Seminars & Colloquia

Madhu Sudan

Computer Science, MIT

"Communicating Computers and Computing Communicators:
A need for a new unifying theory"

Monday November 03, 2008 04:00 PM
Location: 3211, EB2 NCSU Centennial Campus
(Visitor parking instructions)

This talk is part of the Triangle Computer Science Distinguished Lecturer Series



The theories of computing (Turing, ~1930s) and communication (Shannon, Hamming ~1940s) have had a profound impact of the development of the two fields and the resulting technologies have drastically altered our lives today. Part of the success of the two theories can be attributed to a clean separation of the computing elements from the communicating elements. Today, however, communication and computing are coming ever closer together, often leaving the human out of the loop. This merger is posing new challenges, definitional and algorithmic, to the theory of communication. In this talk I will describe some of the concrete challenges that we have looked at. I will also describe our attempts at modelling these problems and, in some cases, describe some preliminary solutions.

Short Bio:

Madhu Sudan received his Bachelor's degree from the Indian Institute of Technology at New Delhi in 1987 and his Ph.D. from the University of California at Berkeley in 1992. From 1992-1997 he was a Research Staff Member at IBM's Thomas J. Watson Research Center. In 1997, he moved to MIT where he is now the Fujitsu Professor of Electrical Engineering and Computer Science, and as Associate Director of MIT's Computer Science and Artificial Intelligence Laboratory (CSAIL). He was a Fellow at the Radcliffe Institute for Advanced Study from 2003-2004, and a Guggenheim Fellow from 2005-2006.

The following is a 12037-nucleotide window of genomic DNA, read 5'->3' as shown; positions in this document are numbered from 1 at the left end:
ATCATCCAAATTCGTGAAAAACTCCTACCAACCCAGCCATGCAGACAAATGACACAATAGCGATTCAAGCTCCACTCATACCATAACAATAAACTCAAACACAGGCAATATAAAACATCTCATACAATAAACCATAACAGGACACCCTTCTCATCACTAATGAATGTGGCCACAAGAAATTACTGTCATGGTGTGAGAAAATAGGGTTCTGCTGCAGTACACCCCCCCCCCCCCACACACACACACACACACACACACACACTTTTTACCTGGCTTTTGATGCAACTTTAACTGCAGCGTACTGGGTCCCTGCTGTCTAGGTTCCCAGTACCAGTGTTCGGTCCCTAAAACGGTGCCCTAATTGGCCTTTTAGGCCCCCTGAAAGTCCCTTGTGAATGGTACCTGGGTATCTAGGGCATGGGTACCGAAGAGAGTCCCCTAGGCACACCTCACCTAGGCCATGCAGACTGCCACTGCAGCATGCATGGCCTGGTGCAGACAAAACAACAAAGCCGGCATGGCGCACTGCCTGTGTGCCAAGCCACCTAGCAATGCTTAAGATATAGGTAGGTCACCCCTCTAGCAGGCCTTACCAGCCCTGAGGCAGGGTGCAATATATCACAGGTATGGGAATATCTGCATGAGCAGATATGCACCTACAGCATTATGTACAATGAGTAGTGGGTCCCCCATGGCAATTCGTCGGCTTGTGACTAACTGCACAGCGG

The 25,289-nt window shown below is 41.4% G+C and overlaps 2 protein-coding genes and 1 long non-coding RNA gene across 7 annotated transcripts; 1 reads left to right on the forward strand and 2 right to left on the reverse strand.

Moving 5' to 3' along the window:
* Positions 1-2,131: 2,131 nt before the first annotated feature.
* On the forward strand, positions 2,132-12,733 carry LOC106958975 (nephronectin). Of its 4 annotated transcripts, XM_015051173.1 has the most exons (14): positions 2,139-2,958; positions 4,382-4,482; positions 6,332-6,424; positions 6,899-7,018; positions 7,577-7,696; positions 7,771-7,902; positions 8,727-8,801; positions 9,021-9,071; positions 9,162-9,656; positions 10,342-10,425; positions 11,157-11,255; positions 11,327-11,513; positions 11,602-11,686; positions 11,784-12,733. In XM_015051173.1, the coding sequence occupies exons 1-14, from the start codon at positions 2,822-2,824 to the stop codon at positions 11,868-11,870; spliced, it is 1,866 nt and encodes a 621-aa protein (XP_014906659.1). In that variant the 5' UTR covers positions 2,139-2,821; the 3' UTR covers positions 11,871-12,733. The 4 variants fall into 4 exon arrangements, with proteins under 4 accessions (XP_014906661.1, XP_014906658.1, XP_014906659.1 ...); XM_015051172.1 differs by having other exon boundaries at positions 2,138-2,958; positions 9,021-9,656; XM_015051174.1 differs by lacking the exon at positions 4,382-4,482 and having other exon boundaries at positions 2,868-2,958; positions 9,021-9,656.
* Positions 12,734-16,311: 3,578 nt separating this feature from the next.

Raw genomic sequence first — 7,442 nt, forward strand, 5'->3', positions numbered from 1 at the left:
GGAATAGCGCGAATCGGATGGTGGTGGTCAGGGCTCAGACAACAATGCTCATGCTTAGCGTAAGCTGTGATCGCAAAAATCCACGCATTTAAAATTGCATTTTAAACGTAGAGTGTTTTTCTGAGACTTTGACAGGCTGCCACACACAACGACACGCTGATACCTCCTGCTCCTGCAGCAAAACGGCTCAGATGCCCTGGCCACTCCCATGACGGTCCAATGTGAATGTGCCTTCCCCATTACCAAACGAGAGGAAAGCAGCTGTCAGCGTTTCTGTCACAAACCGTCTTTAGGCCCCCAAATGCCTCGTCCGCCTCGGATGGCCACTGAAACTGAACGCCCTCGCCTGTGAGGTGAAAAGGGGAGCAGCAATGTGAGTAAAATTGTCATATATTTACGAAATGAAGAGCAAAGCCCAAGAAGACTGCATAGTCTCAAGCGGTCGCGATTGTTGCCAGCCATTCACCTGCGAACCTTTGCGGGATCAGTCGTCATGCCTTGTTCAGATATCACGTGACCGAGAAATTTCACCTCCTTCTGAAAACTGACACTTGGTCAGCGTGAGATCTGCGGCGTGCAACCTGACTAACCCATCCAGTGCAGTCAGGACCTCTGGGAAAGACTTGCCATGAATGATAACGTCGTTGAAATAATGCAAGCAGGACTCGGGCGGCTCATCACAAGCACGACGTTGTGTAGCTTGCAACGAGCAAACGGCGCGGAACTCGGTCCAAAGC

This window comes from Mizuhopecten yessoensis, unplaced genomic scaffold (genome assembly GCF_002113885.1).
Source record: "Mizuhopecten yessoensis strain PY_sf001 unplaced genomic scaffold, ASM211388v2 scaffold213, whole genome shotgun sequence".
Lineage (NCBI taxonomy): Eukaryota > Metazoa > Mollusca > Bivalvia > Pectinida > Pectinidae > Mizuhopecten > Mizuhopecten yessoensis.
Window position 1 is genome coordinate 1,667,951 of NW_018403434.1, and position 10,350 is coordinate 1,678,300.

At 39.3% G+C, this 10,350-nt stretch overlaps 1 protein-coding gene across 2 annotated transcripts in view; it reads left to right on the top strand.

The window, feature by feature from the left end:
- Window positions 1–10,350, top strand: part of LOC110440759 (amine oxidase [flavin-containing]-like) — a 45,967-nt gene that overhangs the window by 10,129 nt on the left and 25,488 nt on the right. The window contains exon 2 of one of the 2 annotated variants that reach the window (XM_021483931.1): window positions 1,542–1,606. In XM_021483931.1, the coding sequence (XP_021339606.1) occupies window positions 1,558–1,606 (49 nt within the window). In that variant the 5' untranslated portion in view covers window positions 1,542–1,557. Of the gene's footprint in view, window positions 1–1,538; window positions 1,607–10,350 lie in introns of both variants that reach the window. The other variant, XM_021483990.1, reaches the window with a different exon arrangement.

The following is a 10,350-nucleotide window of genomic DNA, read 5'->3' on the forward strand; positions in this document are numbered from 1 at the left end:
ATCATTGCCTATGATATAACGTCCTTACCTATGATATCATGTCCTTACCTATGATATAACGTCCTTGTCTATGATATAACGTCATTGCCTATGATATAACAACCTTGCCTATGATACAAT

Madhu Sudan's research interests include computational complexity theory, algorithms and coding theory. He is best known for his works on probabilistic checking of proofs, and on the design of list-decoding algorithms for error-correcting codes. He has served on numerous program committees for conferences in theoretical computer science, and was the program committee chair of the IEEE Conference on Computational Complexity '01, and the IEEE Symposium on Foundations of Computer Science '03. He is the chief editor of Foundations and Trends in Theoretical Computer Science, a new journal publishing surveys in the field. He is currently a member of the editorial boards of the Journal of the ACM and the SIAM Journal on Computing. Previously he served on the boards of the SIAM Journal on Discrete Mathematics, Information and Computation, and the IEEE Transactions on Information Theory.

In 2002, Madhu Sudan was awarded the Nevanlinna Prize, for outstanding contributions to the mathematics of computer science, at the International Congress of Mathematicians in Beijing. Madhu Sudan's other awards include the ACM Doctoral Dissertation Award (1992), the IEEE Information Theory Society Paper Award (2000) and the Godel Prize (2001), Distinguished Alumnus Award of the University of California at Berkeley (2003), and Distinguished Alumnus Award of the Indian Institute of Technology at Delhi (2004).

Host: Sanjoy Baruah, Computer Science, UNC

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